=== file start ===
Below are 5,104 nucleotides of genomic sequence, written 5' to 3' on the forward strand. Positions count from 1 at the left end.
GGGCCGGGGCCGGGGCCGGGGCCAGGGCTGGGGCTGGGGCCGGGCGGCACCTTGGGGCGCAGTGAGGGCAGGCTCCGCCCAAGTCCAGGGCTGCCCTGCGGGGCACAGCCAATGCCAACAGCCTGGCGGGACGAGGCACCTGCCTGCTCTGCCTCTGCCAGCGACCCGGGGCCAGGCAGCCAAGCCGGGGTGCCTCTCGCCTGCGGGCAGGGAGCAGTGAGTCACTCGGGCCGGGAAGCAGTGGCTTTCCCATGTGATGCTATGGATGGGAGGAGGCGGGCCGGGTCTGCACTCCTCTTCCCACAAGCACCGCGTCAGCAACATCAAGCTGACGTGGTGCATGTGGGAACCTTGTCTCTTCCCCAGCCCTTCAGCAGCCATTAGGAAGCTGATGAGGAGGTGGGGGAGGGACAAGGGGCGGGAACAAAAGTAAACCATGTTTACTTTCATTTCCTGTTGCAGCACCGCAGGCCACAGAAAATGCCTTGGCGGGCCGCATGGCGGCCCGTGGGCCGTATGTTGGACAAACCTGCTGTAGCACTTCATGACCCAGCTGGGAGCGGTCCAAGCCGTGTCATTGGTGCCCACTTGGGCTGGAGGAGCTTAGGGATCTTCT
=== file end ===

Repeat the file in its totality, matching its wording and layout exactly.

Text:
Below are 5,104 nucleotides of genomic sequence, written 5' to 3' on the forward strand. Positions count from 1 at the left end.
GGGCCGGGGCCGGGGCCGGGGCCAGGGCTGGGGCTGGGGCCGGGCGGCACCTTGGGGCGCAGTGAGGGCAGGCTCCGCCCAAGTCCAGGGCTGCCCTGCGGGGCACAGCCAATGCCAACAGCCTGGCGGGACGAGGCACCTGCCTGCTCTGCCTCTGCCAGCGACCCGGGGCCAGGCAGCCAAGCCGGGGTGCCTCTCGCCTGCGGGCAGGGAGCAGTGAGTCACTCGGGCCGGGAAGCAGTGGCTTTCCCATGTGATGCTATGGATGGGAGGAGGCGGGCCGGGTCTGCACTCCTCTTCCCACAAGCACCGCGTCAGCAACATCAAGCTGACGTGGTGCATGTGGGAACCTTGTCTCTTCCCCAGCCCTTCAGCAGCCATTAGGAAGCTGATGAGGAGGTGGGGGAGGGACAAGGGGCGGGAACAAAAGTAAACCATGTTTACTTTCATTTCCTGTTGCAGCACCGCAGGCCACAGAAAATGCCTTGGCGGGCCGCATGGCGGCCCGTGGGCCGTATGTTGGACAAACCTGCTGTAGCACTTCATGACCCAGCTGGGAGCGGTCCAAGCCGTGTCATTGGTGCCCACTTGGGCTGGAGGAGCTTAGGGATCTTCT